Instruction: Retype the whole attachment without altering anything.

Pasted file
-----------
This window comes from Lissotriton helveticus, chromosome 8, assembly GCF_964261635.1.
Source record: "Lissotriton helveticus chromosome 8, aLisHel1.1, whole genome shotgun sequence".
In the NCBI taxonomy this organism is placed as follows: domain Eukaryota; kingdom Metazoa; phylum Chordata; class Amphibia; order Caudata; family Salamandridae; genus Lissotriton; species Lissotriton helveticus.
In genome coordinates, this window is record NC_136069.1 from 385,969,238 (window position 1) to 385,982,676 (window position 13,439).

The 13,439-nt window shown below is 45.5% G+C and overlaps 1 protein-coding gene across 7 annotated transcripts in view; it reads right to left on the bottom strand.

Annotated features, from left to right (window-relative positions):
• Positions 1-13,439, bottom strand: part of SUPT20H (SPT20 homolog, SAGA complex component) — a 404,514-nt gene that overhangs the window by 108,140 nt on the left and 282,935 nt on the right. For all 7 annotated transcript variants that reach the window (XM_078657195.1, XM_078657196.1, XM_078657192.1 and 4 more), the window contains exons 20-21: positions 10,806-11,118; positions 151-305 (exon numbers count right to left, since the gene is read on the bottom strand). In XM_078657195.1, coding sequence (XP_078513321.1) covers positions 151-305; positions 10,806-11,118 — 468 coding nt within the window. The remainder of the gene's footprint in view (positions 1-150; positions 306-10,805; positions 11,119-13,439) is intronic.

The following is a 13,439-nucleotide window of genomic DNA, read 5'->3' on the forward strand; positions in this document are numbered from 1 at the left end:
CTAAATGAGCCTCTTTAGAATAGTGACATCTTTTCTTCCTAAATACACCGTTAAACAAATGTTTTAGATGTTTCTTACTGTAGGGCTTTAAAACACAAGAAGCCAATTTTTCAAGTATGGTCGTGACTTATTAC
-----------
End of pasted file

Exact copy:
This window comes from Lissotriton helveticus, chromosome 8, assembly GCF_964261635.1.
Source record: "Lissotriton helveticus chromosome 8, aLisHel1.1, whole genome shotgun sequence".
In the NCBI taxonomy this organism is placed as follows: domain Eukaryota; kingdom Metazoa; phylum Chordata; class Amphibia; order Caudata; family Salamandridae; genus Lissotriton; species Lissotriton helveticus.
In genome coordinates, this window is record NC_136069.1 from 385,969,238 (window position 1) to 385,982,676 (window position 13,439).

The 13,439-nt window shown below is 45.5% G+C and overlaps 1 protein-coding gene across 7 annotated transcripts in view; it reads right to left on the bottom strand.

Annotated features, from left to right (window-relative positions):
• Positions 1-13,439, bottom strand: part of SUPT20H (SPT20 homolog, SAGA complex component) — a 404,514-nt gene that overhangs the window by 108,140 nt on the left and 282,935 nt on the right. For all 7 annotated transcript variants that reach the window (XM_078657195.1, XM_078657196.1, XM_078657192.1 and 4 more), the window contains exons 20-21: positions 10,806-11,118; positions 151-305 (exon numbers count right to left, since the gene is read on the bottom strand). In XM_078657195.1, coding sequence (XP_078513321.1) covers positions 151-305; positions 10,806-11,118 — 468 coding nt within the window. The remainder of the gene's footprint in view (positions 1-150; positions 306-10,805; positions 11,119-13,439) is intronic.

The following is a 13,439-nucleotide window of genomic DNA, read 5'->3' on the forward strand; positions in this document are numbered from 1 at the left end:
CTAAATGAGCCTCTTTAGAATAGTGACATCTTTTCTTCCTAAATACACCGTTAAACAAATGTTTTAGATGTTTCTTACTGTAGGGCTTTAAAACACAAGAAGCCAATTTTTCAAGTATGGTCGTGACTTATTAC